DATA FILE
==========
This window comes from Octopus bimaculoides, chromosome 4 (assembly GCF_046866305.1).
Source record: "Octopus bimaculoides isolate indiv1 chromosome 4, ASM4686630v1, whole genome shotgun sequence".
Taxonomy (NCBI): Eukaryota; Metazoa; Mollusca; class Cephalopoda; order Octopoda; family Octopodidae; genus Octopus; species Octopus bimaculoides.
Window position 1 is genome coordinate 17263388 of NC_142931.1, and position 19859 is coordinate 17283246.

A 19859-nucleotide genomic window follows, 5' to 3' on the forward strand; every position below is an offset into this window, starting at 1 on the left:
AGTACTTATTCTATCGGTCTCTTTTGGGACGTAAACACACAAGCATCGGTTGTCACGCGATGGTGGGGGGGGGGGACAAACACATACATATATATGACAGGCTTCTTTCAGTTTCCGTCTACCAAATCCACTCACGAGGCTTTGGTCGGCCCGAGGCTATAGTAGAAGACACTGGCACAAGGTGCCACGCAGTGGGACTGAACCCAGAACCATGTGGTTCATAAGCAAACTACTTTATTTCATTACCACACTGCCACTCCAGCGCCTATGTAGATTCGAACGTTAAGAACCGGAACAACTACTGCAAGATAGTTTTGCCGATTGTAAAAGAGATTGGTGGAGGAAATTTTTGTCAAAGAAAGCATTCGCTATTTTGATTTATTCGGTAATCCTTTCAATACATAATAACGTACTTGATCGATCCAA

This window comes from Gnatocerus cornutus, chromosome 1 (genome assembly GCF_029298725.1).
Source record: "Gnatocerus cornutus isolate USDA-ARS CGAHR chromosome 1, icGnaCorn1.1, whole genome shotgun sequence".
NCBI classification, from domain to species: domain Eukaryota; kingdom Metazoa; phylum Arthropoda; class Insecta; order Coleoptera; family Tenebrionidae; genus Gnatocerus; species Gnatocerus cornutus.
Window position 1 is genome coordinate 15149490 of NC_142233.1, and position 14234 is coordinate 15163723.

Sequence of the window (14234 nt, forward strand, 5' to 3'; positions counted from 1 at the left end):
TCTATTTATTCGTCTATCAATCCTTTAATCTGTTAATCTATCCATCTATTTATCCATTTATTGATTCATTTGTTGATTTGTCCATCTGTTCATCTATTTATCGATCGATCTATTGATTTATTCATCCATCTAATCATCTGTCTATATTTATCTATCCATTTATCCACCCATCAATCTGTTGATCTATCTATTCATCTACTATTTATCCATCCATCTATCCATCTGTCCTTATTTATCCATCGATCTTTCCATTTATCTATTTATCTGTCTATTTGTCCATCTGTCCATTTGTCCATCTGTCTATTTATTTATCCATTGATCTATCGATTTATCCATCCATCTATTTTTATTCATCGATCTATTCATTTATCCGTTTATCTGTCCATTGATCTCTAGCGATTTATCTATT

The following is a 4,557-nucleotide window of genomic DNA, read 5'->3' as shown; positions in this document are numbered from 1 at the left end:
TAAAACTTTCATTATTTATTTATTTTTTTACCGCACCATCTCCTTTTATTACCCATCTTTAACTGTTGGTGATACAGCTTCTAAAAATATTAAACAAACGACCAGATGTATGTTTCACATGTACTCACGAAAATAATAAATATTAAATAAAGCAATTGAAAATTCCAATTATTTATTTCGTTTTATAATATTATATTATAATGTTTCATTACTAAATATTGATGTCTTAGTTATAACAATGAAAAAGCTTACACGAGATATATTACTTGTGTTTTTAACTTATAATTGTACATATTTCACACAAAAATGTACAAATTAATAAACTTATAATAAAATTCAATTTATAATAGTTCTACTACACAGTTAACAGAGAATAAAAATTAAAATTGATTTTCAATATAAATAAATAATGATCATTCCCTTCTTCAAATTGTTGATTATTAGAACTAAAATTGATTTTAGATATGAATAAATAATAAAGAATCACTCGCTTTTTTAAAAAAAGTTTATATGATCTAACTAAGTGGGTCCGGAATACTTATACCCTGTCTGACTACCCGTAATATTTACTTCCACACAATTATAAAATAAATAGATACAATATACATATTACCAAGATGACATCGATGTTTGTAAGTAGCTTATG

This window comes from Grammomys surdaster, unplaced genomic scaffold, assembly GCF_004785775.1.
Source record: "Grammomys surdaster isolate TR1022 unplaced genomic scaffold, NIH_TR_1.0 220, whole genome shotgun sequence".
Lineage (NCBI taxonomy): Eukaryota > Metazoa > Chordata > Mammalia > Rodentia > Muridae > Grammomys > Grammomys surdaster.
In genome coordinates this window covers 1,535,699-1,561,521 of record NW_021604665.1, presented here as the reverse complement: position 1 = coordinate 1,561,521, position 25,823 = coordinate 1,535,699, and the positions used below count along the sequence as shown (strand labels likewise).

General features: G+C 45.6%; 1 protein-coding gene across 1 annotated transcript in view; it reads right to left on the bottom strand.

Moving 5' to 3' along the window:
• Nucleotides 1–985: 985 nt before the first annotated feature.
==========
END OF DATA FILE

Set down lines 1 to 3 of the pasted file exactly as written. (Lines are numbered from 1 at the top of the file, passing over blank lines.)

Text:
This window comes from Octopus bimaculoides, chromosome 4 (assembly GCF_046866305.1).
Source record: "Octopus bimaculoides isolate indiv1 chromosome 4, ASM4686630v1, whole genome shotgun sequence".
Taxonomy (NCBI): Eukaryota; Metazoa; Mollusca; class Cephalopoda; order Octopoda; family Octopodidae; genus Octopus; species Octopus bimaculoides.